LEWISTON – The $107,000 price tag for spring cleanup is making the annual curbside collections catch the eyes of city budget cutters.

At least one city councilor, Public Works Director Chris Branch and a handful of Lewiston landlords said Tuesday night they’d gladly give up the city’s monthlong trash collection program.

“Changing the system would solve a lot of problems for us,” Branch told councilors during their budget workshop.

“I would like to see us eliminate spring cleanup,” City Councilor Mark Paradis said. “The wages and spending could be used somewhere else.”

Councilors opened their 2004 budget discussions with an hour-long public hearing and two-and-half-hour question-and-answer session with city department heads. Councilors will continue budget discussions next Tuesday.

City Administrator Jim Bennett’s proposed trash collections changes were the main topic of discussion Tuesday. Bennett is proposing to cut off trash collection for apartments of four or more units. Landlords with those units could either pay for their own trash collection or pay the city a fee of about $1.35 per unit per week – about $22 per month for a four-unit apartment building. That could save the city $220,000 per year.

Bennett is also proposing to stop spring cleanup for four-unit apartments, replacing it with a punch card. Landlords would be able to take their own trash – including couches and refrigerators – to the dump whenever they needed to, free of charge.

The city spent $106,598 on the 2002 spring cleanup, most of it for wages and vehicle rental. Finance Director Dick Metivier said that money could be used by other city departments.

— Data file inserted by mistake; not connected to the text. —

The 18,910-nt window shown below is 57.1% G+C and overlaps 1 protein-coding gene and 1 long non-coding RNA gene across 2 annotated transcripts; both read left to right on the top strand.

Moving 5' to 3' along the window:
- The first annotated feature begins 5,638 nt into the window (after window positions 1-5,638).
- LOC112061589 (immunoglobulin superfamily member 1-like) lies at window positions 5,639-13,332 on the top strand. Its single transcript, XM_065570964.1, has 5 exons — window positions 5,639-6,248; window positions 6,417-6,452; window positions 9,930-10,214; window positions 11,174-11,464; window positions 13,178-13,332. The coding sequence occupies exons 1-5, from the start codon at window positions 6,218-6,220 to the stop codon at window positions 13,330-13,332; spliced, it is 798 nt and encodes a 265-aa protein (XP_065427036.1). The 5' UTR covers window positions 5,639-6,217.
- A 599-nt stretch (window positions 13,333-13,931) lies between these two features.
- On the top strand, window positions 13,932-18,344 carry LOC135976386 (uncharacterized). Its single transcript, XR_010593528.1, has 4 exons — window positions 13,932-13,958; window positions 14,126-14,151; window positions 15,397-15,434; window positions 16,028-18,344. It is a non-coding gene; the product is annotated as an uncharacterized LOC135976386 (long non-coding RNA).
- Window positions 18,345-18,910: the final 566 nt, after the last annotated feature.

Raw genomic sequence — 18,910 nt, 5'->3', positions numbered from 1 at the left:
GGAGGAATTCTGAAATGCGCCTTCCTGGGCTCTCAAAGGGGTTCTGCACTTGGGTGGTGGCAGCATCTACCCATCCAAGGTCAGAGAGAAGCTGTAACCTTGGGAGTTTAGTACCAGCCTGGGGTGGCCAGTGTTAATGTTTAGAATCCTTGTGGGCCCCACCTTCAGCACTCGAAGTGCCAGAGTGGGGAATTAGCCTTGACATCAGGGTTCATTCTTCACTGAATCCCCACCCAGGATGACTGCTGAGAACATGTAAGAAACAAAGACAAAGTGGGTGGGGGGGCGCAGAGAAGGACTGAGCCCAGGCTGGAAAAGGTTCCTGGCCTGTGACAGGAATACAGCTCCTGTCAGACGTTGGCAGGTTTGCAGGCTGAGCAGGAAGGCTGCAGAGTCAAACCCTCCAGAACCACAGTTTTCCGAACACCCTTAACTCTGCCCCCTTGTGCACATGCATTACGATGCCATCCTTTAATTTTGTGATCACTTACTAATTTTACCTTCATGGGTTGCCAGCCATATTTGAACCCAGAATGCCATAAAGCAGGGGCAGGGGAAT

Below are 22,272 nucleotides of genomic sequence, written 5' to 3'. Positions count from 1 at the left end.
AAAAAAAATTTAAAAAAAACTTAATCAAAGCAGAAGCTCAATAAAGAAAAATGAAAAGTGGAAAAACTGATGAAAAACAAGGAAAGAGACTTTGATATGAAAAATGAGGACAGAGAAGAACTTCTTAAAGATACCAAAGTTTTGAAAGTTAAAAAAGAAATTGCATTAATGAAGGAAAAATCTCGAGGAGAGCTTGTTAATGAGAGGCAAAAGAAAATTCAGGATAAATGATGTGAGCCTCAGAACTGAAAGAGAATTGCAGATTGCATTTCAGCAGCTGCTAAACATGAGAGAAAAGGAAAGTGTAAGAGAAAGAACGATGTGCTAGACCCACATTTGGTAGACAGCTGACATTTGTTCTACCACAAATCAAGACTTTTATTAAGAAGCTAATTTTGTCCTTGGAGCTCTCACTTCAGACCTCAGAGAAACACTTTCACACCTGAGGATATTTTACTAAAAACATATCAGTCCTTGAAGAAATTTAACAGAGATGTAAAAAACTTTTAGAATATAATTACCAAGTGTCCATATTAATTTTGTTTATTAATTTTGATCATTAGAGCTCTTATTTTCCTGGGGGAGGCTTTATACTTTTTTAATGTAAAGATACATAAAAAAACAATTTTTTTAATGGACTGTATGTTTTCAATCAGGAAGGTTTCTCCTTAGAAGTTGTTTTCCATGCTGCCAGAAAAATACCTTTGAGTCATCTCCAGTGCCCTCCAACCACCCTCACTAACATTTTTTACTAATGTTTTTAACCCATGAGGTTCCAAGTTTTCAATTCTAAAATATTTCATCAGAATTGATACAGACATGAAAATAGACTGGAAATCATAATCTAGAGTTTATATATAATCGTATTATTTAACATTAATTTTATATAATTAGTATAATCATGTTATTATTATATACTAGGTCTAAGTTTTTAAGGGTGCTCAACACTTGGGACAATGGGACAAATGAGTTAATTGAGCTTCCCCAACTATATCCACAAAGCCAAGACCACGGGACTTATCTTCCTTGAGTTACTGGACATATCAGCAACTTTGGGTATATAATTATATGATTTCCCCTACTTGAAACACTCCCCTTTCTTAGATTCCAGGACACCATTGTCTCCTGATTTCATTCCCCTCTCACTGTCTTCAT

Landlords said any savings from weekly trash collections would fall on poor tenants and hard-working landlords.

“Basic services should be for all residents,” landlord Edward Toussaint said. “I believe this discriminates against the residents of larger apartments. After all, it’s all residential trash whether it’s from a single-family home or an apartment. Residential trash is residential trash.”

Landlord Don Arel told councilors he spends up to $50 each week hauling materials to the dump. Charging him for regular trash collection is just another cost he’d have to pass along to his tenants.

“I feel betrayed by this community,” said Mike Bernier of 22 Wakefield St. “Trash collection is the one tangible thing we all see from our property taxes.”

Bernier said he would rather see the city cut spring cleanup than charge for weekly collections. Councilors said they’d discuss it at future meetings.

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